Just Jaeckin

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Just Jaeckin
Born (1940-08-08) 8 August 1940 (age 79)
Vichy, Allier, France
OccupationDirector, producer, writer

Just Jaeckin (born August 8, 1940, Vichy, Allier, France) is a French film director.

Early life[edit]

He was born in Vichy, France during the Second World War, but left with his mother and father for England. Following the end of hostilities, he returned to France where he studied art and photography, before and after serving with the French Army: while with the army, he shot photographs to commission.[citation needed]

Film career[edit]

Jaeckin debuted with Emmanuelle in 1974, starring Sylvia Kristel, a French softcore film which began a series. In 1975 he directed Histoire d'O (English title: Story of O), starring Corinne Cléry. The film met with far less acclaim than the book. It was banned in the United Kingdom by the British Board of Film Censors until February 2000.

A version of Lady Chatterley's Lover (1981) followed. Featuring Sylvia Kristel, Shane Briant and Nicholas Clay.[1] The film gained widespread publicity owing to its explicit nature, but received generally poor reviews and was only a moderate commercial success.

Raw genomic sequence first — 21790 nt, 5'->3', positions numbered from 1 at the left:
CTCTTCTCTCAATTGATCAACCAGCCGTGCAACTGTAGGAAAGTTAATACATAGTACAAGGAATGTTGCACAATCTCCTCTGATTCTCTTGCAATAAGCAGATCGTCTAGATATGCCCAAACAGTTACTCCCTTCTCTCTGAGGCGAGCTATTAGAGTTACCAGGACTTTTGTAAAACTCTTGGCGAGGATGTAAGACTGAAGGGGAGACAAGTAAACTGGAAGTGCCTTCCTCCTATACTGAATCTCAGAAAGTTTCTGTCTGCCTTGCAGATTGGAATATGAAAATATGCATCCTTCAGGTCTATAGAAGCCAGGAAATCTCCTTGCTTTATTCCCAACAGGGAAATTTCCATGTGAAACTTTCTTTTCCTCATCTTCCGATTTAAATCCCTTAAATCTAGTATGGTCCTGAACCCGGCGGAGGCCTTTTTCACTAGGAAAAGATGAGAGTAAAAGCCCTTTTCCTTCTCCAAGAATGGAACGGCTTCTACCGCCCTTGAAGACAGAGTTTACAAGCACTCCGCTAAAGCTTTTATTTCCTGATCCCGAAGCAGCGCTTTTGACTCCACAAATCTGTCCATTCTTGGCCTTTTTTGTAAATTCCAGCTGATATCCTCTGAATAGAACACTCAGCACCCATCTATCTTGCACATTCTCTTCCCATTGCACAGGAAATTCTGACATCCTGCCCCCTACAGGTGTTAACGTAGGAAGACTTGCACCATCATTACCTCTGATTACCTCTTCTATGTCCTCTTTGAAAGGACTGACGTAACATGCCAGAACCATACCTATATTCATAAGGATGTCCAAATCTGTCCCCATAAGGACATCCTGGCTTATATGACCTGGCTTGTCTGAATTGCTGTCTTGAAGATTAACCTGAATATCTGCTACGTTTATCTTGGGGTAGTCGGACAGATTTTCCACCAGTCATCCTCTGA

The Perils of Gwendoline in the Land of the Yik-Yak (original title Gwendoline) was released in 1984, starring Tawny Kitaen. The film is loosely based on the bondage-themed comics of John Willie and on the figure of Gwendoline. François Schuiten worked as a graphic designer for the movie.

A 1986 article in the Los Angeles Times linked Jaeckin and actress Mary Louise Weller to "an upcoming French film."[2]

Jaeckin later retired from making films. He lives in France with his wife Anne and continues to do photography and sculpture.[citation needed]


As director[edit]

Theatrical releases[edit]

Television releases[edit]

  • Salut champion, episode Formule 1 (1981)
  • Salut champion, episode Moto story (1981)

As writer[edit]


  1. ^ Variety Staff (December 31, 1980). "Lady Chatterley's Lover". Variety. Archived from the original on November 6, 2012.
  2. ^ NANCY MILLS. (1986, August 10). SUMMER STARS :[Home Edition 4]. Los Angeles Times (pre-1997 Fulltext),p. 5. Retrieved May 23, 2011, from Los Angeles Times. (Document ID: 57998634).

External links[edit]